The Painting of John F. Kennedy and Pope John XXIII, entitled the “Peace Sowers,” was done by Walter Molino (1915 – 1997). Molino shows the men moving hand-in-hand through a plowed field scattering “seeds of goodwill.” Molino’s placard underneath the painting reads; The two who sowed the good seed, God’sRead More →

The Innocent Eye Test by Mark Tansy

“The Innocent Eye Test” (1981) is perhaps the best-known work of Mark Tansey and one of his most successful. It is painted in a monochromatic sepia- all his pictures are monochromes, cyan, cadmium, red, grey or sepia. The canvas raises interesting and pertinent questions about the nature of representation, anRead More →

The Annuciation by Fra Angelico, Museum of St Marco in Florence, Italy

Fra Angelico loved to paint the adorable angelic faces. “The Annunciation” hangs in the museum of St Marco in Florence, Italy. It is not far away from his other great masterpiece, “The Resurrection.” The picture is facing the entrance to the corridor on the upper floor measures 2.24 metres high by 2.74 metres wide.Read More →

Scene in Bagneux on the Outskirts of Paris - Henri Rousseau

In 1908, a group of Paris friends received invitations from Picasso for a festive banquet, in honour of his new friend, the painter Henri Rousseau (1844-1910).Read More →

Public Gardens - Edouard Vuillard

Eduard Vuillard was a superb painter with a unique point of view of the world. His focus was on a world of domestic tranquillity, which in this time of upheaval, lockdowns and self-isolation is a welcome antidote. To view his painting is to make contact with peace and comfort. ARead More →

Portrait of Tourist(Portrait of Mr. Henri de Chatillon) - Maria Izquierdo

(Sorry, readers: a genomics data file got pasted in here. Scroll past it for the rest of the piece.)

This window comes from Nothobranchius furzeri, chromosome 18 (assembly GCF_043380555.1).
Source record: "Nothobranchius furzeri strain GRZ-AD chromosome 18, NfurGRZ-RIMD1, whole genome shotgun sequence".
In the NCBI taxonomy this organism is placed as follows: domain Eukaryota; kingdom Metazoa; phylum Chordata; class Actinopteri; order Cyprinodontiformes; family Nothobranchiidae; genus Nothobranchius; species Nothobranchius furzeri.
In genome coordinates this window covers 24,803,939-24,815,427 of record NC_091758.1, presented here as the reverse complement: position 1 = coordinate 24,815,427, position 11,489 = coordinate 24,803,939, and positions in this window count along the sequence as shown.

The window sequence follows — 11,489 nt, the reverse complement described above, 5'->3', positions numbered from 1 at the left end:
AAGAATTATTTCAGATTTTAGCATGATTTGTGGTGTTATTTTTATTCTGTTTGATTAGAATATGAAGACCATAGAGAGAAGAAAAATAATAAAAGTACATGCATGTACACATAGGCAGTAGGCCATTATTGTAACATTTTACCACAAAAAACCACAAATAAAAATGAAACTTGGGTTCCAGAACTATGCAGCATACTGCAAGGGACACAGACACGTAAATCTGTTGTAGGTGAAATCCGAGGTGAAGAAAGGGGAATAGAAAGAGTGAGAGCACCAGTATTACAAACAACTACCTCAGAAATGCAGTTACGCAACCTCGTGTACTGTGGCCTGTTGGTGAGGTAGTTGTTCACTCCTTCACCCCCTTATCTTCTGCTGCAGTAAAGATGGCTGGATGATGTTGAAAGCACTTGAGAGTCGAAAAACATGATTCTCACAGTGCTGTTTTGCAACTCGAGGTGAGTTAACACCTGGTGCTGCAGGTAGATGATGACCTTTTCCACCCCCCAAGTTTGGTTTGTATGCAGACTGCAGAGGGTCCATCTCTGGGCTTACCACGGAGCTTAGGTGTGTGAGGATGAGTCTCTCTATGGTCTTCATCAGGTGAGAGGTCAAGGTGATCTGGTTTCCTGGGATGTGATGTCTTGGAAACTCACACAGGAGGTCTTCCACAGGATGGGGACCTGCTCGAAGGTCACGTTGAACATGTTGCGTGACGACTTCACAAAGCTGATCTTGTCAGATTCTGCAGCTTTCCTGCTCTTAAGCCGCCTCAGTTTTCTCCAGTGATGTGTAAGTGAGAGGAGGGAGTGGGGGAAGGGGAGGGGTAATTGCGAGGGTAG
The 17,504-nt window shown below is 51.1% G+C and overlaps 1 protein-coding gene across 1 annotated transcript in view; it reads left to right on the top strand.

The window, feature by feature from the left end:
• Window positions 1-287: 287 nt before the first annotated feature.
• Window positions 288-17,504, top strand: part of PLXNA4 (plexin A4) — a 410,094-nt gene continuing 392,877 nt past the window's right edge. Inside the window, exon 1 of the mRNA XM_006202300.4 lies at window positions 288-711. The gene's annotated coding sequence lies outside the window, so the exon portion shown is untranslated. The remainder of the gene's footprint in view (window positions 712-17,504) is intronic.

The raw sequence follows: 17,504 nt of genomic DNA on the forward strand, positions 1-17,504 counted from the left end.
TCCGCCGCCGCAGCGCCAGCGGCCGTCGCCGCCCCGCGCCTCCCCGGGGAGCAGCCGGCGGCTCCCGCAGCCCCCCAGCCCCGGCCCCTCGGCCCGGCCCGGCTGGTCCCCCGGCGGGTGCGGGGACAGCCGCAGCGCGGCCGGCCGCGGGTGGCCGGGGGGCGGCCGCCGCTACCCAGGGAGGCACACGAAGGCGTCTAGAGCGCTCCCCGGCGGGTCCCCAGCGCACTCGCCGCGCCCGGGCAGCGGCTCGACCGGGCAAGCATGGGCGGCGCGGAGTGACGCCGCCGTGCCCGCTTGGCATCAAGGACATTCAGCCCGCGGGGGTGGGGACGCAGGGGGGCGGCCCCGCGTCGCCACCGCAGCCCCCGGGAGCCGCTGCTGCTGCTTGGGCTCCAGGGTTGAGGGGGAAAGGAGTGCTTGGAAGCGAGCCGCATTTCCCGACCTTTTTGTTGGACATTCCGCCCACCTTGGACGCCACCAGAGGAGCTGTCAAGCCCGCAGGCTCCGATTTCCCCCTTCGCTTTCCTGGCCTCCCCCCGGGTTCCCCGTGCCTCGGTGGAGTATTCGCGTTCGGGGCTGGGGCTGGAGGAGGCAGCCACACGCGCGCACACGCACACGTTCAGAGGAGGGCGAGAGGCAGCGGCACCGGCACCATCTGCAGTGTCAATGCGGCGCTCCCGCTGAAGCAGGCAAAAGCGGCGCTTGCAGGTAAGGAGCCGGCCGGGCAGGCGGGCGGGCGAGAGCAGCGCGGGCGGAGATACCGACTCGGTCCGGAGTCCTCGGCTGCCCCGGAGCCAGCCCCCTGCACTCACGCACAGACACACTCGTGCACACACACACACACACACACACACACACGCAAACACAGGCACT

The Nagoya City Art Museum began its collection in 1983. It is an example of playful, postmodern, Lego-like architecture, filled with 20th-century collections that range from the School of Paris paintings to, rather improbably, works by Mexican muralists. The Museum is situated at a tranquil site in the southeastern cornerRead More →

Modern female body - Amdeo Modigilani

Amedeo Modigliani was such a romantic character who lead such a tragic life. The legends about him abound, and one never knows how much credibility to lend to anyone of them. Modigliani was born in Livorno, Italy on July 12, 1884, of Sephardic Jewish parents. His mother, Eugenia Garsin, wasRead More →

Paradise - Tintoretto

When the Venetian painter Tintoretto was born in 1518, the Italian Renaissance was coming to a close. During that age, artists had developed many new painting techniques. Tintoretto used those techniques very skilfully, added to them, and helped produce a style of painting known as mannerism. Early Years Tintoretto’s realRead More →

Kimba White Lion Wall Painting

OSAMU TEZUKA, who was revered as the “god of manga,” watched Bambi eighty times, until he had memorised every frame, and dreamed of equaling or surpassing Disney realism in his own animation.Read More →

St Paul's Cathedral. The nave, looking towards the choir

Baroque art is the art of turmoil and tension. Forsaking the horizontal and vertical precision of Renaissance forms, it placed its emphasis on depth and recession, on diagonal lines in space, and even on spirals.Read More →

he Apotheosis of Romulus: Sketch for a Ceiling Decoration, Possibly for Hewell Grange, Worcestershire c.1710 by Sir James Thornhill 1675 or 76-1734